Rezension über:
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Rezension von:
David Frick
University of California, Berkeley, CA
Redaktionelle Betreuung:
Christoph Schutte
Empfohlene Zitierweise:
David Frick: Matthias Asche / Werner Buchholz / Anton Schindling (Hgg.): Die baltischen Lande im Zeitalter der Reformation und Konfessionalisierung. Livland, Estland, Ösel, Ingermanland, Kurland und Lettgallen. Stadt, Land und Konfession 1500-1721 (Rezension), in: sehepunkte 14 (2014), Nr. 7/8 [15.07.2014], URL:

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Matthias Asche / Werner Buchholz / Anton Schindling (Hgg.): Die baltischen Lande im Zeitalter der Reformation und Konfessionalisierung. Livland, Estland, Ösel, Ingermanland, Kurland und Lettgallen. Stadt, Land und Konfession 1500-1721

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This unusually rich four-volume collection of essays on the subject of the Baltic Lands in the age of the Reformation and confessionalisation appears in the series Katholisches Leben und Kirchenreform im Zeitalter der Glaubensspaltung (Catholic Life and Church Reform in the Age of Schism, KLK) produced by the Freiburg "Gesellschaft zur Herausgabe des Corpus Catholicorum" (Society for the Edition of the Corpus Catholicorum). It stands as a welcome addition to similar collective volumes devoted to the Reformation and confessionalisation in the territories of the Holy Roman Empire (KLK 49-53, 56-57), Hungary (KLK 60), and Denmark, Norway, and Sweden (KLK 62). The authors of the series under discussion here are Estonian, Latvian, Swedish, Danish, and German early modern historians, as well as historians of languages, literatures, art, and architecture. The volumes are in part the result of three conferences held in Greifswald, one in Tallinn, and one in Riga over the years 2004-2008.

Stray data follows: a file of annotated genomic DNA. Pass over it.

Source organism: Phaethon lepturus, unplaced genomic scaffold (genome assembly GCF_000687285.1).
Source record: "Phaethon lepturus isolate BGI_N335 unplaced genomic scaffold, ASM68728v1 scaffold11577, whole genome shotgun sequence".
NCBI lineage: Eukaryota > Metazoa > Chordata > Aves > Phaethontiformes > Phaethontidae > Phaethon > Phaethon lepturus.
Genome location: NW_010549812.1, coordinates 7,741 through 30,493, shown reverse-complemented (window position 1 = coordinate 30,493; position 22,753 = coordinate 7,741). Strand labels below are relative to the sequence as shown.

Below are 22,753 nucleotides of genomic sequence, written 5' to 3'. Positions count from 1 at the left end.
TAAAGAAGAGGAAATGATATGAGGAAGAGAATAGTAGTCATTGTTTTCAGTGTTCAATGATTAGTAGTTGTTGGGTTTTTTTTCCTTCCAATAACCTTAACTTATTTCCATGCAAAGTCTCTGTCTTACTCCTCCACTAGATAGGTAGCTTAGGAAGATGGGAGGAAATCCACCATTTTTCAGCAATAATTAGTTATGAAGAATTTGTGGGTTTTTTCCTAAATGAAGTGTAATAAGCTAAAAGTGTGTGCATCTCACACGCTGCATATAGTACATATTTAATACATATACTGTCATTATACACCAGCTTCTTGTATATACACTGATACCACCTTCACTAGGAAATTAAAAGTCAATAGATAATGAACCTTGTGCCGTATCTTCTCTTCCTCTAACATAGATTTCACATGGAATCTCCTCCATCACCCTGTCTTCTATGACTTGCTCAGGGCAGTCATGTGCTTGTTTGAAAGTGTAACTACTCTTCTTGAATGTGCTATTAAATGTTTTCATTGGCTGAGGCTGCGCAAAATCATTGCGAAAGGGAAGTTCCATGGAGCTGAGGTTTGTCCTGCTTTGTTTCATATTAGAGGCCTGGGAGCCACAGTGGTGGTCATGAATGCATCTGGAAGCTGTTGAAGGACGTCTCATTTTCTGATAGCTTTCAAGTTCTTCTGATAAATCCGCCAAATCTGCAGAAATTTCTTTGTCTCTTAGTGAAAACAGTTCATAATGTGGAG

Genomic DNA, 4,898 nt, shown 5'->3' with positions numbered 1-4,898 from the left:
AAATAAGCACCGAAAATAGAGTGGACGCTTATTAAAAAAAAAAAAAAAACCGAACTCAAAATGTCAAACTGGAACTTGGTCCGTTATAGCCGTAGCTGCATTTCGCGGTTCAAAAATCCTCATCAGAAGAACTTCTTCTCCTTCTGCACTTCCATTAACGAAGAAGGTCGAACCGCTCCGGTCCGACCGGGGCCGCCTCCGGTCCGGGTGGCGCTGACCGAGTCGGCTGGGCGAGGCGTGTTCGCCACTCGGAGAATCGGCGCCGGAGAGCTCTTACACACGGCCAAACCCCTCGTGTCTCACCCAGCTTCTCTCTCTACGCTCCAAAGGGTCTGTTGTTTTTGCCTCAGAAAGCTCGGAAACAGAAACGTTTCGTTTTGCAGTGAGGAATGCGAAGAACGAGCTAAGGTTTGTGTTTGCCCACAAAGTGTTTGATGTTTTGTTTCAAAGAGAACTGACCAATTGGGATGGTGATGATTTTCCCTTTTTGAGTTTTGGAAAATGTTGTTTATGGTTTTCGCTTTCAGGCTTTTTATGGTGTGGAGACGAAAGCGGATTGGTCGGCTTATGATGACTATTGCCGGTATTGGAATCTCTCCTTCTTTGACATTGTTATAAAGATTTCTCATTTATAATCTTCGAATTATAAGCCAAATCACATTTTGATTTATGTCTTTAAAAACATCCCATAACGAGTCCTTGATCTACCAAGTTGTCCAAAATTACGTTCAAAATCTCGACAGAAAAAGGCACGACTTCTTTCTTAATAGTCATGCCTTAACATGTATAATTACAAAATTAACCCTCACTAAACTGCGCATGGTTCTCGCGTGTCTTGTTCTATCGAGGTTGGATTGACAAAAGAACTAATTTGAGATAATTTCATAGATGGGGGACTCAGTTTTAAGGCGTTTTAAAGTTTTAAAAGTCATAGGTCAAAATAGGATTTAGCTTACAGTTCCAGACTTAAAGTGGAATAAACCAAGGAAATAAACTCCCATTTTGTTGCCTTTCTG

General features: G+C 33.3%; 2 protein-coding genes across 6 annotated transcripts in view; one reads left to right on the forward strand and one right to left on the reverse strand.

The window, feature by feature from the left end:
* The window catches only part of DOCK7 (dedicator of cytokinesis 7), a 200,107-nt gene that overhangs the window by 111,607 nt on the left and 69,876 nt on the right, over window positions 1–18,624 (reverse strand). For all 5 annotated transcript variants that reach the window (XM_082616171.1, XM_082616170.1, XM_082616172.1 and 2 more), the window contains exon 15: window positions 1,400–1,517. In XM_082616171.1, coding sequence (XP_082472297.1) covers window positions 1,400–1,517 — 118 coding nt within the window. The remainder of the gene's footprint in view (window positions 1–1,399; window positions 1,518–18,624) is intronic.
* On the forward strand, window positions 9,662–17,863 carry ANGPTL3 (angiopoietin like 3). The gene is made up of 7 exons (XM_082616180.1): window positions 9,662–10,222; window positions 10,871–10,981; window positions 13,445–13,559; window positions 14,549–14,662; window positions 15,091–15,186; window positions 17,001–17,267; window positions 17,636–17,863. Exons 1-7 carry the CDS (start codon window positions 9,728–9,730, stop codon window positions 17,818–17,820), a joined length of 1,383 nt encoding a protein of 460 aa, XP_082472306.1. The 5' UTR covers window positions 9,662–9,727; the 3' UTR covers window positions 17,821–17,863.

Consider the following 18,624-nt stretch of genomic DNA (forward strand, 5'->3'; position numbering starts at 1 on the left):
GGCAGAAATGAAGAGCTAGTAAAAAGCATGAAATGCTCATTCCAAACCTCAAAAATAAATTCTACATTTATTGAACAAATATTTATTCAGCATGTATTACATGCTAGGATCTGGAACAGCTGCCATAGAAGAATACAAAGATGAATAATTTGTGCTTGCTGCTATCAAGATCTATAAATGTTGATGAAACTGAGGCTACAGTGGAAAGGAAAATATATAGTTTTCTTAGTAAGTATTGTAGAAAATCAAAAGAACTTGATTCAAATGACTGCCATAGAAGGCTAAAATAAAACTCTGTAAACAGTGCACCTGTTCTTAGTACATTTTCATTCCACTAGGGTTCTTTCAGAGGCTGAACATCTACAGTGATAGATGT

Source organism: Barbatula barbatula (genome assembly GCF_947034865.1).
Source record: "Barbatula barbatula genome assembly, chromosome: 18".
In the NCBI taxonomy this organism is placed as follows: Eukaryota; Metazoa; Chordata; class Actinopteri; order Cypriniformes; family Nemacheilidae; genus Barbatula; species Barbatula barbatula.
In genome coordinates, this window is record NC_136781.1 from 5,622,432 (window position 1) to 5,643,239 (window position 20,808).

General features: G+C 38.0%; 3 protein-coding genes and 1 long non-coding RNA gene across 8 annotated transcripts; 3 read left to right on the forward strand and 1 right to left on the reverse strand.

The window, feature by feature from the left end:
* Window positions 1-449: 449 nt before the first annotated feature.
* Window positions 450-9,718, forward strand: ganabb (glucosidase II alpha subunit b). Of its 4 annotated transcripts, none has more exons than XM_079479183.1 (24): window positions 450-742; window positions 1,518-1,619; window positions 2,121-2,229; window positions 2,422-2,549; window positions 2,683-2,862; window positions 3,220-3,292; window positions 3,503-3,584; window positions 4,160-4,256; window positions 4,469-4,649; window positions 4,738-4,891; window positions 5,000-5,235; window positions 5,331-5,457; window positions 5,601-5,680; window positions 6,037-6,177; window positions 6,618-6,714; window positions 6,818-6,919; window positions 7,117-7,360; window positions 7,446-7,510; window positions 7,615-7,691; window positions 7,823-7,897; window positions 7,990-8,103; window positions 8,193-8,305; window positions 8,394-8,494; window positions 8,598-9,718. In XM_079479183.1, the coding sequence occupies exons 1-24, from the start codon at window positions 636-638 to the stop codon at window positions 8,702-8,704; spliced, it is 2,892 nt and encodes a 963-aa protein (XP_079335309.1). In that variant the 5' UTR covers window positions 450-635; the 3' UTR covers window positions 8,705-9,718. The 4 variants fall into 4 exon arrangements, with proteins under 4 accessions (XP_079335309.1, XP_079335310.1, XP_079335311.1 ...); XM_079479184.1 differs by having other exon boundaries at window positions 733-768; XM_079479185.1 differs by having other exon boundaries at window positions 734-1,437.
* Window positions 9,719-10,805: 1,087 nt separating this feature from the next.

The term "Baltic" as it is used here excludes the Grand Duchy of Lithuania and avoids terms such as "Baltische Länder" and "Balticum", as these may be considered anachronistic and as concepts developed in nineteenth- and twentieth-century nationalism and nation-building projects; in the period under consideration, Lithuanian fates were tied up much more with the fate of the Rzeczpospolita utriusque gentis of Poland-Lithuania than they were with that of the largely German-, Latvian-, and Estonian-speaking inhabitants of and successors to the old Confederation of Livonia. The geographical focus here is on the lands from the Gulf of Finland in the north, the Baltic in the west, the northern Lithuanian border in the south, and Lake Peipus and the River Narva in the east - more or less the land of the modern Republics of Latvia and Estonia and, historically speaking, the lands of the Confederation of Livonia, which, upon its demise in 1561 and together with some neighbouring lands, became the object of Danish, Swedish, Polish-Lithuanian, and Russian competition for expansion into and hegemony over the region. The chronological limits are generally from the introduction of Lutheran reform ideas, which came early in the three major cities with their Low German speakers (Riga, 1521; Tallinn, 1523; Dorpat, 1524), to the end of Swedish rule over most of the area under discussion in 1710 (capitulation of Swedish Livonia to Russia in the Great Northern War) and 1721 (Treaty of Nystad).